Drupal offers flexible frameworks for modules to supply different ways to get content in and spit it back out. While Sakai has been wedded to the oft-maligned FCKeditor for some time (yes, all the WYSIWYG tools have their drawbacks), Drupal offers the ability to plug in almost any authoring tool: plain old text, different WYSIWYG/WYSIWYM editors, various markup formats, etc. At the same time, Drupal offers the ability to define output filters that can clean up and/or enhance stored content when it is rendered. Drupal's filter on output strategy allows the same content (stored raw in the database) to be transformed differently depending on what filters are in use (which can even depend on user role or preference). Want anonymous users to see all your content translated into Pirate talk? Done. Again, Drupal core is not determining how stuff gets in and out, it instead provides a pluggable framework so we can decide for ourselves what we need. So many of Sakai's usability issues revolve around the rigidity of input and output, we would do well to adopt a pluggable model which opens possibilities beyond what we can anticipate.

URLs

Unfriendly to humans and search engine robots alike, Sakai has some of the ugliest URLs ever. It makes sense for a web application to have canonical URLs and it's hard to make them friendly, but there's no reason to show them to the world. Drupal solves the ugly URL problem by offering a core service for URL aliasing, so users themselves can define better URLs for their content. A valuable contributed module—pathauto—allows site administrators to define automatic URL aliasing rules for different canonical URLs, thus saving authors the aliasing task and enabling more structured aliasing patterns. Again, the lesson for Sakai is to fix our problems by offering flexible options rather than trying to bake in the final solution.

Workflow

Drupal core has basic workflow baked in based on triggers and actions, where triggers are set to fire on certain events, in turn generating specific actions. For example, a workflow can be established to email a site owner (an action) every time new content is posted (a trigger). Once again, instead of providing all the ideal workflows we might imagine, Drupal provides a generic tool to build workflows, which we can use to build those we already know we need, as well as those we don't yet know we need. If only Sakai's sometimes idiosyncratic workflows were merely defaults, which I could change or replace as easily as I can in Drupal.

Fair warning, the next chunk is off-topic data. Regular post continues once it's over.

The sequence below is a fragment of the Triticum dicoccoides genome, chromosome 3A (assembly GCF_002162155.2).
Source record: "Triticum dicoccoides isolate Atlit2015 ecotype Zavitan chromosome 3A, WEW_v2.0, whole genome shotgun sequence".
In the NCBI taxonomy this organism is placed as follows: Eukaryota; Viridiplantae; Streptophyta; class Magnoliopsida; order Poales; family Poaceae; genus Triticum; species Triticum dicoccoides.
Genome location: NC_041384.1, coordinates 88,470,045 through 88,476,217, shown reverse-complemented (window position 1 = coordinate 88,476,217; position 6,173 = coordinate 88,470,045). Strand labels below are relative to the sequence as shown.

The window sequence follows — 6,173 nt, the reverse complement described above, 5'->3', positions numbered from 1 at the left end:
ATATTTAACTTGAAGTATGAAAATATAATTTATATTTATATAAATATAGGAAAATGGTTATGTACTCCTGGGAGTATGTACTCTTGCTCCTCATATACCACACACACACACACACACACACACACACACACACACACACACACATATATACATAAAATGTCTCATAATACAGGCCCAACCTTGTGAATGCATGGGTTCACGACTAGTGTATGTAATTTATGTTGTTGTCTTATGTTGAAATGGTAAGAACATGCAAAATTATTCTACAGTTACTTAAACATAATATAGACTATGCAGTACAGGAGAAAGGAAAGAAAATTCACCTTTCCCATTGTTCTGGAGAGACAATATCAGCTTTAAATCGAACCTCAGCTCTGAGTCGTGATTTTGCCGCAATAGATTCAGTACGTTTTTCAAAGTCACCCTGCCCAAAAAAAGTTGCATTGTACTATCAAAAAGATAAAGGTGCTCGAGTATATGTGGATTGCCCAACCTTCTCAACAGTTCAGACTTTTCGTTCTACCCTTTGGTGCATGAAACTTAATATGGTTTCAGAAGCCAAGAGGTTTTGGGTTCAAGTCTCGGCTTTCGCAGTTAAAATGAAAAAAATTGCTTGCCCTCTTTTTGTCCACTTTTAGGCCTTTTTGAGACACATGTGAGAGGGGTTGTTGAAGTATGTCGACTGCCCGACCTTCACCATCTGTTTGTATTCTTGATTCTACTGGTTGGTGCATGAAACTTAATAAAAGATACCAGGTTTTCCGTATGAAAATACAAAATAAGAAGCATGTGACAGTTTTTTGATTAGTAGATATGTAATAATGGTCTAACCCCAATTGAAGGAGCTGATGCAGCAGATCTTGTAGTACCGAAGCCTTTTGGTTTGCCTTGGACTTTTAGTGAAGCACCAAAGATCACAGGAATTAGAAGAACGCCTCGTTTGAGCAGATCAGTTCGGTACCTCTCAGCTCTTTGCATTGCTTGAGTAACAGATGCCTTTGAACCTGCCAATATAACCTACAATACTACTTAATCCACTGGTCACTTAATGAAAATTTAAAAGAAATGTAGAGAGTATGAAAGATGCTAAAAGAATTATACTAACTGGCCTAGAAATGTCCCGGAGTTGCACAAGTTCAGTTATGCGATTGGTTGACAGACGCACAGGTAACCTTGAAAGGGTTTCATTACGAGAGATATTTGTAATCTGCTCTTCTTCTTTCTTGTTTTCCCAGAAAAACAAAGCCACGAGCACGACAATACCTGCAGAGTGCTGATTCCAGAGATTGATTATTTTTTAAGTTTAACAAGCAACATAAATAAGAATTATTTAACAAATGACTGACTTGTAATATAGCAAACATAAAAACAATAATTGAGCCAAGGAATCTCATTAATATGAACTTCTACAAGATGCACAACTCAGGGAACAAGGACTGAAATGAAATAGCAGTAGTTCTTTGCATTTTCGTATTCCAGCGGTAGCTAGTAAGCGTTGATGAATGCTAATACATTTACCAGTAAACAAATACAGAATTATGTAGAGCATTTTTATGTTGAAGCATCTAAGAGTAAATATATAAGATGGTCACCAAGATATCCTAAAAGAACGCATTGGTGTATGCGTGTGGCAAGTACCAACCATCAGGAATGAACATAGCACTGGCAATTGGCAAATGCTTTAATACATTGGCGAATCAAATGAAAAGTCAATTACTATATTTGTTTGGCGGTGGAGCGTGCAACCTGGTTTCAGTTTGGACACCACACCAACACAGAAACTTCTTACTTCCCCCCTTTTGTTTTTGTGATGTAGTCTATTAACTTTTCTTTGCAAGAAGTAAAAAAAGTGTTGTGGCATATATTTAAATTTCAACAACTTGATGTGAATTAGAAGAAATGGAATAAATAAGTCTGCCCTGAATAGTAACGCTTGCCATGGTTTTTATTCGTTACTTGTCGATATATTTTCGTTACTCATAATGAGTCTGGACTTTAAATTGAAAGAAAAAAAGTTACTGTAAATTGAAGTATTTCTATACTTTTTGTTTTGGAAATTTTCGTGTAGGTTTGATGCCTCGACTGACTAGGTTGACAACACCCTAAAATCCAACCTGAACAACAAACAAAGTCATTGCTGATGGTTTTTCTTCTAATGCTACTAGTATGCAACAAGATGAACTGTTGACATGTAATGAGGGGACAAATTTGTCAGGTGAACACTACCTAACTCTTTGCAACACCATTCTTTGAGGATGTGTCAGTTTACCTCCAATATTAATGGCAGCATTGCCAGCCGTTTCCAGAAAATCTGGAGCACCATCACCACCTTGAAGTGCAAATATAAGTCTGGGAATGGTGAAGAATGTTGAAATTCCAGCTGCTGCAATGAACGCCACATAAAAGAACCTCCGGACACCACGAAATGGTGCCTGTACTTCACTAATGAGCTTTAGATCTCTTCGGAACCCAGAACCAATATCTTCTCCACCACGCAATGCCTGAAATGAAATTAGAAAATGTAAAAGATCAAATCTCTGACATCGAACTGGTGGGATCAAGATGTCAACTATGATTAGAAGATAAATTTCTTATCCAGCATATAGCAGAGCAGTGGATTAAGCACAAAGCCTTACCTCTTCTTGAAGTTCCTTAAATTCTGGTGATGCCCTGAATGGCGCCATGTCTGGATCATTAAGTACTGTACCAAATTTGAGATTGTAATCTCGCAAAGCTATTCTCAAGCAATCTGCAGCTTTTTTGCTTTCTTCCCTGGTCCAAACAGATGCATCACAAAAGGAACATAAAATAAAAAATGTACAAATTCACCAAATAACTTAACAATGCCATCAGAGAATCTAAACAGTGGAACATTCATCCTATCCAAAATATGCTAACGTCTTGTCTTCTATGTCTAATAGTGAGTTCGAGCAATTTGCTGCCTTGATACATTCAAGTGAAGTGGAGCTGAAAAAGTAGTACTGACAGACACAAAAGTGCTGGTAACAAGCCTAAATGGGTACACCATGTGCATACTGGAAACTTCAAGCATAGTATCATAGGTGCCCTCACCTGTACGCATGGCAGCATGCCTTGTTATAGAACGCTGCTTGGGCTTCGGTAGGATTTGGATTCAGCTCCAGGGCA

Installation Profiles

Many parts of Drupal can be exported/imported (eg, content types, views) or are modular (eg, modules, themes, filters) to allow for easy sharing and migration. One of the Drupal's most powerful tools is the installation profile: an automatic recipe to build a new Drupal site. Installation profiles set modules, themes and other configuration options when Drupal is first installed so you can distribute a pre-packaged Drupal recipe, optimized for specific purposes. If Sakai had installation profiles like Drupal, I could imagine distributions for different organizational types (K-12, community college, liberal arts college, research university, etc), different usage focuses (collaboration, portfolios, teaching and learning), or different languages, giving new adopters better starting places than a generic Sakai installation. As Sakai generalizes itself, we should also have a way to demonstrate and distribute best practices for specific uses.

Other Stuff

There are many other (smaller) lessons Sakai might take from Drupal. Some that come to mind include:

  • The core form API that lets modules safely offer forms with minimal work and modify others (including core forms) dynamically as needed.
  • The core multisite functionality that allows Drupal to run multiple sites from the same codebase, yet override and/or augment any part of any site as needed.
  • The core comment functionality that lets any piece of content include threaded comments.
  • The core support for automatic feeds.
  • The core menu functionality that allows navigation to be managed as its own kind of content.
  • Core support for OpenID authentication.
  • Sophisticated core caching mechanisms.

Finally, a Shout Out to Portfolios